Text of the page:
[This is a guest post that is part of a mini-series on the history of firearms and gun regulation in early America.]
The modern debate over the Second Amendment is premised on a perfect storm of historical error. It would be tempting to conclude that historical reality is irrelevant to modern Second Amendment jurisprudence given the trio of decisions by the Supreme Court in Heller, McDonald, and Bruen. Indeed, many prominent originalists have erroneously proclaimed that historical truth and originalist truth are simply different and incompatible. If this claim were correct, then originalism would turn out to be just another version of living constitutionalism, albeit one dressed up in a wash-and-wear set of polyester britches and stockings. If originalism has any legal currency and purchase it must get the history right. To be sure, not all history enjoys the same relevance or explanatory power in modern constitutional law, a point that originalists Stephen Sachs and William Baude have persuasively suggested. This claim must be distinguished from the alternative argument made by other originalists, most notably Lawrence Solum, Randy Barnett, Gary Lawson, John McGinnis, and Mike Rappaport, who argue that historical truth, the verifiable claims subjected to rigorous analysis using accepted historical methods, is not relevant to originalism. The ahistorical variants of originalist theory fail to grasp a few basic methodological and epistemological principles of historical inquiry. In a short blog post, it would be impossible to survey all the errors that have crept into Second Amendment scholarship and jurisprudence because of the failure to get the history right, but here is a sampling of the most important points of confusion and falsehood that recent historical scholarship has debunked.
Although nineteenth century courts claimed that the Founders saw themselves as simply protecting a pre-existing English right, leading commentators in the Founding era, including James Madison and St. George Tucker, did not share this view. Members of the Founding generation recognized that the English Declaration of Right offered anemic protection for the right to keep and bear arms. As historian Tim Harris has forcefully demonstrated, the arms-bearing provision of the English Declaration of Right was better understood as reiterating Parliament’s plenary power to regulate arms, not a modern-style rights claim against legislative interference in gun ownership or use (for more detail, see Harris’ 2019 essay in the edited collection A Right to Bear Arms?).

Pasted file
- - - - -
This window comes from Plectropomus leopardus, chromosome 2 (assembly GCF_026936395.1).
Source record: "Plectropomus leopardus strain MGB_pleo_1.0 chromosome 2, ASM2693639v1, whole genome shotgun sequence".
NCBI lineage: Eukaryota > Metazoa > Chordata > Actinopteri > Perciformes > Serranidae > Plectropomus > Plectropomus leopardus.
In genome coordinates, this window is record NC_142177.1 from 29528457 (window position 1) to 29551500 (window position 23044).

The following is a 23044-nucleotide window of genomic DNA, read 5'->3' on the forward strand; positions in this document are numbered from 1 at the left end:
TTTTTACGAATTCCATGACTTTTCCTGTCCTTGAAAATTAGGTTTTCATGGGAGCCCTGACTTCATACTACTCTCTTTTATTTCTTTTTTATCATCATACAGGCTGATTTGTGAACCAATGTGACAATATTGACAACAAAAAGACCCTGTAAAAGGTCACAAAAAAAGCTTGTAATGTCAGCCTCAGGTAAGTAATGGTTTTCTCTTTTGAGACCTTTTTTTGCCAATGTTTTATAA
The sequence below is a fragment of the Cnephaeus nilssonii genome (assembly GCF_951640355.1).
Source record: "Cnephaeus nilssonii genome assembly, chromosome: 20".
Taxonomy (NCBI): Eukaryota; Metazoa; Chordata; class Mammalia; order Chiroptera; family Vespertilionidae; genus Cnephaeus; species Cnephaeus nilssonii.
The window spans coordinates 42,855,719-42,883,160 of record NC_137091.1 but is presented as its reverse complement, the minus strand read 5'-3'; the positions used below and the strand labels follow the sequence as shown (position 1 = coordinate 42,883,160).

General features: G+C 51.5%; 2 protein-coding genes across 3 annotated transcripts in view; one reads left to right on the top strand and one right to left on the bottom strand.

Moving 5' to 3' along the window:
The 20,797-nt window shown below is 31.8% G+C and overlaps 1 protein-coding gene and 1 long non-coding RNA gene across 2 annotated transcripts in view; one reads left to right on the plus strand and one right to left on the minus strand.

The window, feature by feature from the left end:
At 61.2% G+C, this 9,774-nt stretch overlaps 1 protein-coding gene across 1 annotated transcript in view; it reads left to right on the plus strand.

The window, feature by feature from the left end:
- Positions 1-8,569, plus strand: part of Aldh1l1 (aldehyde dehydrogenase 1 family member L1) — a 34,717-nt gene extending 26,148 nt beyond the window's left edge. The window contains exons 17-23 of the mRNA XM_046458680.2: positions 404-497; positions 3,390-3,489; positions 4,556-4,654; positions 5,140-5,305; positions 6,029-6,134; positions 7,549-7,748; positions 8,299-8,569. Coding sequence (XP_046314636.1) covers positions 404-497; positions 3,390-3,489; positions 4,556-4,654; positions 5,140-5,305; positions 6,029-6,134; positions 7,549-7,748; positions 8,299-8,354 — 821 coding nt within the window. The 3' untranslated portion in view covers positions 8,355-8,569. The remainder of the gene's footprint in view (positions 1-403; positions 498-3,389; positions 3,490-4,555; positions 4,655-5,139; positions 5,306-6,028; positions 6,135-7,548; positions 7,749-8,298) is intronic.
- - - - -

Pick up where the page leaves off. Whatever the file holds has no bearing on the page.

Individual self-defense and gun violence, the interconnected issues that hover over the modern gun debate, were simply not a problem for those who enacted the Second Amendment. Historian Randy Roth’s work on homicide (specifically, Roth’s 2009 book American Homicide) is critical in this regard. Guns were not the weapon of choice for those with evil intent in the Founding era. Black powder, muzzle-loading weapons were too unreliable and took too long to load to make them effective tools of homicide. Given this fact it is easy to understand why discussions of guns and individual self-defense were so rare in Founding era public debate. Different fears and concerns shaped Founding era debates over the right to keep and bear arms.
Modern gun rights ideology has inverted Founding era thought. Today, gun rights advocates claim individual gun ownership is the foundation for the right to bear arms and makes it possible to have an armed population. In the Founding era the opposite was the case. The need for an armed population meant that individual gun ownership had to be encouraged and this created an additional self-defense dividend for Americans who were free to use these weapons for any lawful purpose, including self-defense.
Justice Scalia’s Heller opinion trashed U.S. v. Miller, the controlling precedent from the New Deal era, but rescued one of its most problematic claims from the dust pile of history. In Heller, Scalia erroneously claimed, without offering any convincing Founding era evidence, that all guns in common use were protected by the Second Amendment. This is the opposite of the historical reality that governed arms regulation and policy in the Founding era. As the work of historian Kevin Sweeney demonstrates, Americans were far better armed than their English brethren, but the guns Americans desired were not the heavy military-quality muskets required for eighteenth century ground warfare, but lighter hunting muskets and fowling pieces (for more detail, see Sweeney’s article in the 2013 edited collection The Second Amendment on Trial). In marked contrast to today, government policy in the era of the Second Amendment aimed to encourage Americans to acquire weapons they did not desire, not discourage them from purchasing guns they did desire. Given this fact, almost any effort to draw analogies between Founding law and modern regulation is bound to distort the past it seeks to understand. Thus, militia statutes, one of the most frequently cited sources in modern adjudication were not evidence of a modern-style rights claim, but were legal obligations imposed on individual households, an effort to transfer the cost of public defense to the people themselves. The many state law provisions that gave heightened protection for militia arms, but not the other guns most typically owned by Americans, further demonstrate that not all guns were created equal under state and federal rights to keep and bear arms. In most states (but not all), only the former, not the latter, were exempt from seizure in debt proceedings or payment of tax arrears. To paraphrase Bruen, statutes that treated all guns equally were outliers.